My rereading project of the Wheel of Times series passed a milestone when I finished the first volume “The Eye of the World”.
Reading a chapter every other day as a buddy read with my daughter didn’t do this book any good because it amplified its weaknesses which I would have just smoothly rolled over when reading faster.
When I read it the first time a long time ago, I found a superlong exposition and a Lord of the Rings copycat. Checking back, I gave it three stars and I won’t change that. This novel in summary shows many potentials, especially in the grandiose world building, and lots of weaknesses.
One of them I already mentioned – just recently, I learned that a first draft of the book was really tough, an early Dark Fantasy. But Jordan and his editor decided againts that path, they wanted to reach a younger audience and reach out to Tolkien fans. Which shows not only in the plot and points of interests, but mostly in the characters: Aragorn-Lan, Gandalf-Moiraine, Frodo-Rand, Pippin-Mat, Meriadoc-Perrin, Bill-Bela, Tom Bombadil-Lojal, Gollum-Padan, and Treebeard-Green Man. Bad guys are of course the Orc-Trollocs, the Ring Wraiths-Myrddraal, and Sauron-Baalzamon. The Misty Mountains are near the Shire-Two Rivers. Bucklebury Ferry crosses the Taren in Randland. Bree-Baerlon has the correct distance to the Two Rivers. There is Moria-Shadar Logoth with the Balrog-Mashadar. Did I catch everyone? I don’t know but you get the gist of it.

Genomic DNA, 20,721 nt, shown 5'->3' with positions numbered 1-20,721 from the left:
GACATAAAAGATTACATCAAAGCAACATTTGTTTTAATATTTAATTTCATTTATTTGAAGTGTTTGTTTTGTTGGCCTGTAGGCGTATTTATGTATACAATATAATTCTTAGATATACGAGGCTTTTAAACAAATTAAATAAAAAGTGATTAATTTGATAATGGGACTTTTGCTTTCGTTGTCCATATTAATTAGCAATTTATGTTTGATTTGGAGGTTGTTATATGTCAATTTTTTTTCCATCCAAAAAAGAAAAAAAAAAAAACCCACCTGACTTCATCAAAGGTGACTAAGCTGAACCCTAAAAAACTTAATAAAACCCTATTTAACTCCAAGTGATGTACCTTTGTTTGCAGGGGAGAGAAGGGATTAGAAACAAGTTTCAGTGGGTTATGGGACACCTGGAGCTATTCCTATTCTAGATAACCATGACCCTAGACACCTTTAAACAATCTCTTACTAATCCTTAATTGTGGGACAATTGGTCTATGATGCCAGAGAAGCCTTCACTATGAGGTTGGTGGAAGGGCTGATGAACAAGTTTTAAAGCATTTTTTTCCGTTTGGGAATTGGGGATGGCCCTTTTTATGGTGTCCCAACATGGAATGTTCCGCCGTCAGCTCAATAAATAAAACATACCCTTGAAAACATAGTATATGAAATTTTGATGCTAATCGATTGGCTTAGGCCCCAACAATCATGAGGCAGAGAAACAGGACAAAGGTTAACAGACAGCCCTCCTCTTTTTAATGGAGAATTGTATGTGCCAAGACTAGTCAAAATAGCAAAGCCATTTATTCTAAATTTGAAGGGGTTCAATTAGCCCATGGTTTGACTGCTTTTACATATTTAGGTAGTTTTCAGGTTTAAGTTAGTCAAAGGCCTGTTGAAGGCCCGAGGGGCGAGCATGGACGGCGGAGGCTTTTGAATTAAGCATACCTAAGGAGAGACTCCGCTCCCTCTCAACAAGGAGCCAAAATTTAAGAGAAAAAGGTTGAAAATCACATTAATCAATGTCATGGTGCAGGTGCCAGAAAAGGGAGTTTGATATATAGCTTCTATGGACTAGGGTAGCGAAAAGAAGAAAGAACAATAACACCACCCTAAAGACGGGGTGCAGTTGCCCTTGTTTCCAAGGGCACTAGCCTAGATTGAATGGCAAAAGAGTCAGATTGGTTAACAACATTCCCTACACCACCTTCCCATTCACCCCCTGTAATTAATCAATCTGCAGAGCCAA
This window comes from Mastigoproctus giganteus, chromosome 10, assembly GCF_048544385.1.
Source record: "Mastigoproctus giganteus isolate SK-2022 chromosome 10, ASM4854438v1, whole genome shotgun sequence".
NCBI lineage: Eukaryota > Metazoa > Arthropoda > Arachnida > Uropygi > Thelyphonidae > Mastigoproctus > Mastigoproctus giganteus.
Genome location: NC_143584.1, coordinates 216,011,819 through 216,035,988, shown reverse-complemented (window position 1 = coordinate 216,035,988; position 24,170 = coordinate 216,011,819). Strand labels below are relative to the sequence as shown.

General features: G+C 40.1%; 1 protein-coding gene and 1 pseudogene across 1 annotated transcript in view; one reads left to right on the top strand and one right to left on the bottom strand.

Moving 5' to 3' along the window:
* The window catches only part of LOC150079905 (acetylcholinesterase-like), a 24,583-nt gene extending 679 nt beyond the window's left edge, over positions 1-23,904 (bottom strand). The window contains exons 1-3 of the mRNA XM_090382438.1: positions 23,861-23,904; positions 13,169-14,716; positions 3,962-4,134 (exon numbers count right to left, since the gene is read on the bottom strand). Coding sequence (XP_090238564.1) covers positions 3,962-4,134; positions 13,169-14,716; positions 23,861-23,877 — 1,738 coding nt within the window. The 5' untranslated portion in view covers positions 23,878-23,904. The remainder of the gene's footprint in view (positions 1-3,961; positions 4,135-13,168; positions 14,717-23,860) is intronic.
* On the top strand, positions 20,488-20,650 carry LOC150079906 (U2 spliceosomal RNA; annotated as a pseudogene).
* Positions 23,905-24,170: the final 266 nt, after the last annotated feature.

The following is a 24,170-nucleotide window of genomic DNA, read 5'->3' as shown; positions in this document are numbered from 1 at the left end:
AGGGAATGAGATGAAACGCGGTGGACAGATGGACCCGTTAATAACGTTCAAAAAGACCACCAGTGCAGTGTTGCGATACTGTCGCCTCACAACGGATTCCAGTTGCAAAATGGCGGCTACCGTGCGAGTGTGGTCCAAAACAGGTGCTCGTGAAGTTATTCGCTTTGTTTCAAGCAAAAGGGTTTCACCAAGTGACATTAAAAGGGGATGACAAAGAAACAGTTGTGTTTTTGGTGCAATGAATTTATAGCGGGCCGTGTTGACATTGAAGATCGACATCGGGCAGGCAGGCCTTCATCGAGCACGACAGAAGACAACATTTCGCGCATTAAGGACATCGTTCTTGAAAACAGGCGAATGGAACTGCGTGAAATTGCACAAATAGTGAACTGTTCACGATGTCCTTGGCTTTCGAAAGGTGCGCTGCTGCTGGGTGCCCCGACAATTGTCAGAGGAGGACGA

Add two unique gems of feminism: Karen1-Nynaeve and Karen2-Egwene. Now, would you please start counting their braid tucking? They are bullying and asking to speak the manager all the way until the very end.
Don’t forget that ugly pacing, featuring a tension arc which couldn’t be much worse. Countless passings of villages, taverns, each a chapter long. The McGuffin Wheel of Time which isn’t a real target until the last ten percent, and isn’t really explained functional wise. It’s just the place of a showdown which wasn’t really expected given the pacing and breadcrumbs of the novel. This McGuffin contained three other McGuffins, one of them leading straight to the next volume, the Great Hunt.
Does that sound like I’m panning the book or the series? Why did I read through it and even re-read it now?
First of all, the Eye of the World hasn’t been written in our time, according to our tastes. It is old, and it shows. Even back then, some easy corrections by an editor could have easily smoothed out some of the bad parts.
But then again, this thing sold and is still beloved by many fans of the genre. I’m one of them. I can still point out flaws while at the same time forgiving them and looking fondly at the world, knowing that it will get far better with the second book.
It has its great, epic moments: the hunt through Lovecraftian Shadar Logoth, the showdown dream sequences, Egwene dancing with the Tuathan boy as a last quiet moment. Tropes that one simply wants to have checked off like Perrin bonding to the wolves, or people cheering at Lan in the borderlands.
Insofar, the whole series is more than the sum of its parts and better than the average of books in it.